Answered within 10 seconds: 94.5%
Answered within 20 seconds: 99.4%
Answered within 40 seconds: 99.9%
· 1 call more than 40 seconds
Total Calls 27,479 (average of 886 per day)
Calls for Service
Law Enforcement 10,007
Fire Fighting 197
Emergency Medical 561
9-1-1 Calls 2,488 (average of 80 per day)
Answered within 10 seconds: 93.9%
Answered within 20 seconds: 99.3%
Answered within 40 seconds: 99.9%
· 2 calls more than 40 seconds
Total Calls 26,105 (average of 842 per day)
Calls for Service
Law Enforcement 9,783
Fire Fighting 182
Emergency Medical 516
National Emergency Number Association Standards:
o 90% within 10 seconds (during the busy hour)
o 95% within 20 seconds.
What affects call answering times? There are many factors, most of which are out of the control of the 9-1-1 dispatchers. On average, the call volumes are manageable when you look at an average of under 90 9-1-1 calls for a 24-hour period. However, the ability to answer a 9-1-1 call diminishes when multiple 9-1-1 calls ring at, or near, the same time.
As an example, take a fairly routine two and half minute period on August 5, just after 4 p.m. Three of the four dispatchers on duty are answering phone calls, including one 9-1-1 medical call. Another 9-1-1 call rings in reporting a multiple-vehicle accident. Within the next 17 seconds, five more 9-1-1 calls ring in. The longest answering time of these calls was 21 seconds and all five were reporting the same accident.
By the time the two and a half minutes were up, there had been 13 phone calls, including 10 9-1-1 calls. In addition, the staff had dispatched three police units, two fire apparatus and notified an ambulance for the accident, plus sent police to two other non-emergency calls for service and made another request for an ambulance transport.
The result - six of the 10 9-1-1 calls had an answering time ranging from 11-21 seconds. For all of 2009, 9-1-1 calls have been answered within 10 seconds nearly 95% of the time. However, with the popularity of cell phones, visible incidents can create challenging moments in the 9-1-1 center.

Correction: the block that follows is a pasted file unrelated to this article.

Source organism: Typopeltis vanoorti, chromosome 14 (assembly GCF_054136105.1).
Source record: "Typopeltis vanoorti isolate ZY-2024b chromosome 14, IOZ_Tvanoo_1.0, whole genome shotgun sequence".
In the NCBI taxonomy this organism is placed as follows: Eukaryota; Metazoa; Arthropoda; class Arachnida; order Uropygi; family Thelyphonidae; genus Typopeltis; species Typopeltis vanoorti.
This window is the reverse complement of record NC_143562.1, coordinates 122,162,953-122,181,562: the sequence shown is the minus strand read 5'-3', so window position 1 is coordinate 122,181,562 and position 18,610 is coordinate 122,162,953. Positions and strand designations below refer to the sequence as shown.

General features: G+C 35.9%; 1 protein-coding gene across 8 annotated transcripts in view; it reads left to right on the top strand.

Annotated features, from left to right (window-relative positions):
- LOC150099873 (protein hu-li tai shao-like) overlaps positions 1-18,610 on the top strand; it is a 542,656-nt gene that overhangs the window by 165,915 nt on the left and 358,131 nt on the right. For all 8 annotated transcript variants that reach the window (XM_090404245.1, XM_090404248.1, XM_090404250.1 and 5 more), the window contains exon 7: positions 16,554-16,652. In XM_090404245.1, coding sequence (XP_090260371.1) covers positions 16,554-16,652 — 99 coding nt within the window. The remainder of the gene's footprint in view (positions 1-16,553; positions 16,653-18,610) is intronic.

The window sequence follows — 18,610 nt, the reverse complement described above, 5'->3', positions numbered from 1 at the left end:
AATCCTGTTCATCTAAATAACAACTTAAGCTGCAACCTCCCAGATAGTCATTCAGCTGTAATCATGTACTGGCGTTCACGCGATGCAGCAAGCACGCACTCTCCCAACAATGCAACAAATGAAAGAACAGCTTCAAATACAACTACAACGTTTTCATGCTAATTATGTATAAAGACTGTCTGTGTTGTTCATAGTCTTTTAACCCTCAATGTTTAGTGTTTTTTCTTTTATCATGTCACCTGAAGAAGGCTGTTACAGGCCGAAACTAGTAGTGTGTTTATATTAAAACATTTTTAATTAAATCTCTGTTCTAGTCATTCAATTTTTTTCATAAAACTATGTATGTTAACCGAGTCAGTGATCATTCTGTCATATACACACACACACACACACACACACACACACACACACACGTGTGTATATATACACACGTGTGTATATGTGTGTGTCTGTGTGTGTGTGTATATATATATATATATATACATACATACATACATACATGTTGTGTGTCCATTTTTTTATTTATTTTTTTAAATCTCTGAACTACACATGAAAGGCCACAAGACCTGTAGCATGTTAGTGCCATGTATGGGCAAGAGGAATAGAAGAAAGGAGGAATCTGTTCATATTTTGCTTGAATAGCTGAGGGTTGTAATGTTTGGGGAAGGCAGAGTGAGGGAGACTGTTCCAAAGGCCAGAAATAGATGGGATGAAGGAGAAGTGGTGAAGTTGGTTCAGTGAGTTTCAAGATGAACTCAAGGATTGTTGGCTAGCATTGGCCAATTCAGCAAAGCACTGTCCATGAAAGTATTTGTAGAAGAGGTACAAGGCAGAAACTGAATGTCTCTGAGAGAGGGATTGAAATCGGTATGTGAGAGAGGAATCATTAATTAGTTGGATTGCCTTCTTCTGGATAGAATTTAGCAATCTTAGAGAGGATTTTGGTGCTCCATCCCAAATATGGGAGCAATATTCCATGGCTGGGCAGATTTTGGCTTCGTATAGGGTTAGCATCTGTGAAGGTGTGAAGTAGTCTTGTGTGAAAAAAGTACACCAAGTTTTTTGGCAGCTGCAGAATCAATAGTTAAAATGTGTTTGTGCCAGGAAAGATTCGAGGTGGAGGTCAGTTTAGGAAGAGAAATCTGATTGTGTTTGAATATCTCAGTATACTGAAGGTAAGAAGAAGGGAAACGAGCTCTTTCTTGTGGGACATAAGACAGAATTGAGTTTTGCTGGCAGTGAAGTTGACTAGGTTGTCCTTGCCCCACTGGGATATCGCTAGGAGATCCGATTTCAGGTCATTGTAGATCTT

Al Blencoe’s job has been reclassified as the Public Safety Communications Manager. Al had served nearly six years as the county’s coordinator for public safety technology. Now his focus will be on all the services provided in communications center. Al started with La Crosse County in 1984, working as a telecommunicator for five years and as a supervisor for 14 years.
Emergency Management (Keith Butler)
August began with extensive efforts to prepare the 2010 budget and to complete the remaining Emergency Management Performance Grant and EPCRA grant Plan of Work deliverables. The NIMSCAST report, a Federal project designed to inventory the current status of training and implementation of the National Incident Management System (NIMS) and Incident Command System, was updated during this period. Several gaps remain in the implementation phase for La Crosse County and were noted in the updated report.
Local Public School systems and the three area Higher Education campuses worked diligently with the Public Health Department and Emergency Management to prepare for the anticipated influenza outbreak that may elevate to a global pandemic this Autumn and early winter.
Several new initiatives were either developed or moved along during these two months:
Clerk of Courts
September is Juror Appreciation month throughout the State of Wisconsin. In LaCrosse County, we celebrated by putting posters up, an article in the tribune, the county board adopted a resolution, and treats for the jurors. The State Senate also adopted a joint resolution proclaiming September juror month also. The Courts feel everyday is time to appreciate or jurors.
In August, La Crosse County was the pilot county for the State for processing substitute judge requests. CCAP created an interface with the District Court Administrators software and the Court software to allow the process to be done electronically.